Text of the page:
Public relations has struggled for decades with providing a robust way of measuring the value of their work in economic terms. When the discipline was largely characterised by media relations, these metrics tended to focus on easy to count figures such as the number of press articles generated and similar.
Even so, this didn’t address the key issue – what effect did the appearance of those press articles have on the behaviour of the target audience? Did that behaviour then translate into a direct impact on an organisation’s objectives? Not only that, but what about the potential cumulative effect of this activity over time?
These questions went largely unanswered for a variety of reasons, either because the means of identifying these causal connections was deemed too costly or time consuming, or just not possible to understand.
Public relations measurement remained in the area of outputs, or worse, the creation of faux metrics such Advertising Value Equivalence (AVE).
The increasing use of digital technologies in communication has certainly led to the creation of more data and additional techniques that may help to answer some of these questions more fully.
The ability to use attribution analysis is one that holds great promise for the public relations practitioner.
What is attribution analysis?
If your end goal is to sell a product. In order to demonstrate the value of public relations activity you may seek to see if you can see a direct causal connection between a positive press article, Tweet or Facebook post and a sale.
In the context of a website, it is perfectly possible to see whether a particular visit resulted in a goal being achieved. But realistically, not every visit will see the goal achieved. In fact, when it comes to activity typically under the remit of the public relations practitioner, you are likely to be disappointed.
However, this doesn’t mean to say that public relations activity has little value. It is just that it fails to acknowledge the effects that public relations activity has on a goal being achieved. More specifically it fails to account for the largely assistive or indirect nature of this kind of communication.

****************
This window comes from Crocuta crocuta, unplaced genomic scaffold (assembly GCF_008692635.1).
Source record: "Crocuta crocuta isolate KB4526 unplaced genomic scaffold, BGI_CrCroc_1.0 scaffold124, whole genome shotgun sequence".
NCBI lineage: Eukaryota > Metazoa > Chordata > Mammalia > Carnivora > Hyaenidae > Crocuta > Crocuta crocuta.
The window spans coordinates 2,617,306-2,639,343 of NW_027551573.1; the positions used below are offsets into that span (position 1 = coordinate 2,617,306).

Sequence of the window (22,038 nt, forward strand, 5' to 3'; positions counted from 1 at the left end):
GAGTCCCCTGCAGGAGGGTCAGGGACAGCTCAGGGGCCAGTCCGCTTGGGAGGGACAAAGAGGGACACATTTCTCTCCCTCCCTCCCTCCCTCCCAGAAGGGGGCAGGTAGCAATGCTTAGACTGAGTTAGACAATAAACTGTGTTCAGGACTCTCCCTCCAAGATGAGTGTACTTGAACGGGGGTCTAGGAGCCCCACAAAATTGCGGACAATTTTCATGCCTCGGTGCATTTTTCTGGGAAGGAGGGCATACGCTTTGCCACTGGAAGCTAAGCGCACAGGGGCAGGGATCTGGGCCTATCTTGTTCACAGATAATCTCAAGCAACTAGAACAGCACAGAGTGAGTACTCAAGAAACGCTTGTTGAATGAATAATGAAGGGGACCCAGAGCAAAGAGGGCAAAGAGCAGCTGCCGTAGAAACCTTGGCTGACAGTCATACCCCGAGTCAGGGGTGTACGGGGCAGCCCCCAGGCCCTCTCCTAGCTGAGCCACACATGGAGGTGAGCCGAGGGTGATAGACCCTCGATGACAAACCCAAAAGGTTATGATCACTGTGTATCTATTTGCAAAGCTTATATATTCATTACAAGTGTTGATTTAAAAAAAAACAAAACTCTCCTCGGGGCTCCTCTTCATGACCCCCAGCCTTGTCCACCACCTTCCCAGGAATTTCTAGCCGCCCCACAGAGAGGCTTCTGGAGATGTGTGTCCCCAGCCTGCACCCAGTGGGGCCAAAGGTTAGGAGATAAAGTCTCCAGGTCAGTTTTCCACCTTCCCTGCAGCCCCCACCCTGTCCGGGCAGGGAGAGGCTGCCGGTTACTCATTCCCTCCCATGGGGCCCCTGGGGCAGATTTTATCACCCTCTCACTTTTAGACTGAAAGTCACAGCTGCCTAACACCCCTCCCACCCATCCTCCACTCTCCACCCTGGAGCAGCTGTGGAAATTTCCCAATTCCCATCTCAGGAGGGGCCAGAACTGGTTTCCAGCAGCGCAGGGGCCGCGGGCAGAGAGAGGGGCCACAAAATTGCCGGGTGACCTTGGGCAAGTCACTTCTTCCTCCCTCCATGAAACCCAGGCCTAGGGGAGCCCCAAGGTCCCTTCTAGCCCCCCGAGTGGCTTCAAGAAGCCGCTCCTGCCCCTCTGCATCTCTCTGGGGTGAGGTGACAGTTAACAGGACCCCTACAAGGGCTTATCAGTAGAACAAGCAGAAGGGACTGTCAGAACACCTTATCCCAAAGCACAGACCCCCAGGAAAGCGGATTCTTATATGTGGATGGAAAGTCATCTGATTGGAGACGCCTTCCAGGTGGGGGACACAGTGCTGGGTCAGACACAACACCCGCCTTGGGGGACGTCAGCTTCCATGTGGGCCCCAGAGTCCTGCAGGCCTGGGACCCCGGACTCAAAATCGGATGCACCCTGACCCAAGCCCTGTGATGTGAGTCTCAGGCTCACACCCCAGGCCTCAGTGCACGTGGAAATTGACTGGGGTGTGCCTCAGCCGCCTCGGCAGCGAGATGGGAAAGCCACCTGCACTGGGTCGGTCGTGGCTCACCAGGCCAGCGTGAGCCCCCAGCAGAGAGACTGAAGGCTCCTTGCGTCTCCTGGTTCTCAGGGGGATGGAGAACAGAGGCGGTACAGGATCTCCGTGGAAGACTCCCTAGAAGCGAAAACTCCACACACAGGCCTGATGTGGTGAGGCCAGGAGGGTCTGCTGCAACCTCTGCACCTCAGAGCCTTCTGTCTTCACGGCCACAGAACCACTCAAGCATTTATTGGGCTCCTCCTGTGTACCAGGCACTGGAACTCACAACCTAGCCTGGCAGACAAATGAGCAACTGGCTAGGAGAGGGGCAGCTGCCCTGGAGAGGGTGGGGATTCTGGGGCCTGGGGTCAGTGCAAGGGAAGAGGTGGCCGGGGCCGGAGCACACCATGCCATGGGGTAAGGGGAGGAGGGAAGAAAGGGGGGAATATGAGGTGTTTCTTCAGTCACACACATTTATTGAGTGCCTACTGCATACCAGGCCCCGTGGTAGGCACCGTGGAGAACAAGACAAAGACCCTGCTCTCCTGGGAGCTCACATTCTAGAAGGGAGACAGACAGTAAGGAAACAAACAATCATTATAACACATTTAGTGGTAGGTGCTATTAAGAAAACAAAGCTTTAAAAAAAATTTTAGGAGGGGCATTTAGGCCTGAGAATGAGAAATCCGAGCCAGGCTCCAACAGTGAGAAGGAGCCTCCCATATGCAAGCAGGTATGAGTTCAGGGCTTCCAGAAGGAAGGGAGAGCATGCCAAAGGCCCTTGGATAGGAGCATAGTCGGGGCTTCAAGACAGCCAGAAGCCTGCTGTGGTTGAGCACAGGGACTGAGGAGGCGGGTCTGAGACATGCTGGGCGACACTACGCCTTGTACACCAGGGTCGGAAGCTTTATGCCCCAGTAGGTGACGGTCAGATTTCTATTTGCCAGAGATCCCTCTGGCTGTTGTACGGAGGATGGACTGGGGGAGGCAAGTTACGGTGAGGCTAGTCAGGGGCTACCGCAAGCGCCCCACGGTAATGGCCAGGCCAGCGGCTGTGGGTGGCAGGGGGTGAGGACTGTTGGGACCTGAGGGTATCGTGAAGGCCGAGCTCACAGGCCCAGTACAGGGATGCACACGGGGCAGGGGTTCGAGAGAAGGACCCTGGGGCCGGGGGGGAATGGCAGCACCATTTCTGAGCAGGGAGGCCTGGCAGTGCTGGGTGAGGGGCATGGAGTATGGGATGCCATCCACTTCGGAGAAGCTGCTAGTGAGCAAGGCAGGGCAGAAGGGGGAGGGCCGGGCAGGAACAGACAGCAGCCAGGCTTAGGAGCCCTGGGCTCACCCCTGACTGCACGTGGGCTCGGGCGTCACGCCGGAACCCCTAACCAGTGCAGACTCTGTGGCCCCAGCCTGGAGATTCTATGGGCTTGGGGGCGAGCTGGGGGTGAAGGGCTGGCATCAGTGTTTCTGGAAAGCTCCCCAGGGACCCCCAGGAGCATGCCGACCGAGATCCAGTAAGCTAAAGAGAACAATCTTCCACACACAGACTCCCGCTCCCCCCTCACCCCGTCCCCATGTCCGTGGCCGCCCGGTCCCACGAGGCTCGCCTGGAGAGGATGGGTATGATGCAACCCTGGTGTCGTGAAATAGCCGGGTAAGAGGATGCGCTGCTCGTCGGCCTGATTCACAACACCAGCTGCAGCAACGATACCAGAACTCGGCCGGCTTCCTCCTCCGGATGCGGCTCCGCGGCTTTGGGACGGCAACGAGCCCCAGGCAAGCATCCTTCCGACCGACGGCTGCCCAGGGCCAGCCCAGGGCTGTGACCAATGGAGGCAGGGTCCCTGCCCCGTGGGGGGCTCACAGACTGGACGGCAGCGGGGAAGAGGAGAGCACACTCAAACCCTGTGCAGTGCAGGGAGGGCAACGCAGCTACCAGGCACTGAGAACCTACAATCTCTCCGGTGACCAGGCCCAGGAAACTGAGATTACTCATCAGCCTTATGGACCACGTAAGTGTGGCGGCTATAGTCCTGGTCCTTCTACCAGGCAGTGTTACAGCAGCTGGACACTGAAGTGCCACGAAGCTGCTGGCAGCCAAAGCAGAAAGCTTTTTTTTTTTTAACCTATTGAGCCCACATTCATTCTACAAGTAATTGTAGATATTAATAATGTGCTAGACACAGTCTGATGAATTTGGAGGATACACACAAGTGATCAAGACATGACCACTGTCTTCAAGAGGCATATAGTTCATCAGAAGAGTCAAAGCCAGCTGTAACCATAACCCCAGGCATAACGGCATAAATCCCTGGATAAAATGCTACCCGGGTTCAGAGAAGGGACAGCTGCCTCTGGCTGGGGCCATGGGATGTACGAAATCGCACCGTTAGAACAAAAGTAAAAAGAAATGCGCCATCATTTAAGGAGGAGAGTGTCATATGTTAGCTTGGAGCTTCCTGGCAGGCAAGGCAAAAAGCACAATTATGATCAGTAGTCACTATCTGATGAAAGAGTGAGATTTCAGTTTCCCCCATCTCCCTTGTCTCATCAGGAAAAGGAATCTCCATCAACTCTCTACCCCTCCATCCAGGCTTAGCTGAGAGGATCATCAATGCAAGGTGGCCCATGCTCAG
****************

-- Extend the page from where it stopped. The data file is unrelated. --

The challenge for public relations professionals is to understand the contribution pattern, and the direct and indirect roles played by various elements of the communications mix.
Google Analytics has for several years provided the ability to gain precisely this kind of insight. However, in order to gain this insight, by definition, you need to have goals defined and values associated with those goals. As well as a clear definition of exactly what elements are going to be considered as part of the campaign.
The benefits are self-evident.
Using Google Analytics you can show what combination of activity such as press articles, Tweets, Facebook posts, or online display ads were the most likely combination to deliver your desired result. For the business of public relations, that is incredibly powerful.
Download the CIPR Best Practice Guide
You can view or download of a copy of the CIPR's Best Practice Guide Google Analytics for Public Relations Measurement and Evaluation written by Andrew from Slideshare.
About the author
Andrew Smith is a specialist social media, PR and analytics consultant with a career spanning 29 years of public relations and journalism. He has provided social media and digital marketing training to over 500 organisations in the last four years ranging across commercial organisations of all sizes, through government departments, NGOs and charities.
Andrew is a regular speaker and media commentator on the integration of PR with social media, search optimisation and analytics. He is also co-author of two bestselling social media books, Share This and Share This Too, and a member of the CIPR's Social Media Panel. You can connect with Andrew via the Escherman blog or via Twitter @escherman.